1] intro the lecturer & lecture series and say nice things overall
2] from the 3rd lecture the concept of "embodiment deficit" - which is the opposite of the state in which the body responds with multiple senses to experiences taken in by the brain and body at once.
3a] Stanford's podcast series - big implicit claims
3] then explain what happens at the start of the 1st lecture & mention that the students' responses can't be heard b/c no mic/no audio recorded; he can be heard scratching at the blackboard. He's talking about the computer-screen icon and b/c his computer-made presentation can't be shown he draws it freehand on the blackboard.
4] we who experience this lecture as a podcast feel an intense embodiment deficit, and the answer is NOT better lecture-room A/V equipement or assistance, or better editing by the Stanford ITunesU people... but
5] the embodiment surplus of the sort I have been arguing for [in this essay]
Typically the poet who wants to give regular readings has to travel a good deal. It's not surprising that a number of poets now make their verse available in blogs, as audio or video podcasts, etc. Dorothea Lasky adds a level of interest to the latter. She goes on a "tiny tour," giving readings in her own apartment, in the bathroom, living room, bedroom. With help from friends, she makes decent videos of the experience, being sure to show live audiences, sipping coffee and so forth as if they're at a public reading venue. The Philadelphia Inquirer has covered this phenomenon, in a story that mostly suppresses the condescension that typifies poetry's newspaper appearances.
In William Jay Smith's Poems, 1947-57 (Little Brown, 1957) there are three satirical epigrams. One of them, called "'Poet,'" mocks typographical avant-gardism not generally, as it might seem, but specifically. A young Filipino writer by the name of Jose Garcia Villa once published a book of poems in which commas were inserted between words. Smith repeats the effect to ridicule it, placing the odd, halting device in a regularly metered and rhymed quatrain. Nothing really "remarkable" about this "effect," Smith contends. Thus:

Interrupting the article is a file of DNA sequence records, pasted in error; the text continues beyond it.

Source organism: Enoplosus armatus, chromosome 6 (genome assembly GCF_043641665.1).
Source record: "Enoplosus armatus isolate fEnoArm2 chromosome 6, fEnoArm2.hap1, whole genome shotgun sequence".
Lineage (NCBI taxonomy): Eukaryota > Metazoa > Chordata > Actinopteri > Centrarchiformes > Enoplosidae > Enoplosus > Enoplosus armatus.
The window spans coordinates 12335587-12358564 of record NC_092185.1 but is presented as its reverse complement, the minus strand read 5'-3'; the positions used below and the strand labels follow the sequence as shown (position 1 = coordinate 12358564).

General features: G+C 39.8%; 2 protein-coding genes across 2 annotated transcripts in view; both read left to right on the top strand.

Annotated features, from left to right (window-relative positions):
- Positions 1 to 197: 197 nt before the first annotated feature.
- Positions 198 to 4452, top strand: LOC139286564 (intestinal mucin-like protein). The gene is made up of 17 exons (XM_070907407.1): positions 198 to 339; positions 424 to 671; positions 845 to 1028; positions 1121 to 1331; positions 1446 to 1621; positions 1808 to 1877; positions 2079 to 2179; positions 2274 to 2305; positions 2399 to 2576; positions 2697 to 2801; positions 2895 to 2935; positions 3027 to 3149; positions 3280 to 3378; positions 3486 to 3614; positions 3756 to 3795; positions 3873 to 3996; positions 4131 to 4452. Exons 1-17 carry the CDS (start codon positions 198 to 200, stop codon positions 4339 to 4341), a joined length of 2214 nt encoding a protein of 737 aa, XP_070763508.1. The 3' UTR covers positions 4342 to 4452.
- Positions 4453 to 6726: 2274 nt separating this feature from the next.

Funny, yes. But I want to ask: why is it said that a poet "places" a comma between words - placing implying force, artificiality, conscious construction - while the traditional quatrain itself doesn't entail placement. Aren't they both placings? They achieve effects, one disruptive of flow and the other sustaining it.
Long live consciousness on both sides of this argument. Forms are no more or less natural. Up with smooth satire! Up with jitters and hiccoughs! Make it (all of it, so much as is possible) n-n-n-n-ew-ew-ew,(eep,oop). I want my art to make me at least a little jittery. I want my art to make me swallow the air (the air we breathe = the forgotten-about, the natural) the wrong way.
at right, Jose Garcia Villa
I've complained here before of journalists' apparent inability to show any awareness of form. Perhaps it's absurd to whinge about such a thing. After all (I hear a detractor teling me), what's really so surprising that writing in a daily newspaper never conveys its meaning formally as well as by way of the denotative meaning of the words? A resolution for '08: I'll try to stop barking about this.
But it's still '07 and today, Woof woof, once again. Hugh Massingberd, the brilliant, blunt and often bizarre obituary writer for the London Telegraph, has died and so it's time for other papers to run obituaries of him.
How can any self-respecting writer not do something at least a bit self-referential with an obit about a great writer of obits?
The New York Times obit, the work of Margalit Fox, is almost entirely about Massingberd's sardonic, warts-and-all style - the work of the most unusual obit writer of our time, as a matter of the writing - and yet Fox never once does honor to Massingberd's memory by doing a little of this in this writing. And it would have been honor. And it's in my view a dishonor not to do it. Do what? Write the writing so that it's (at least to some small degree) about the writing.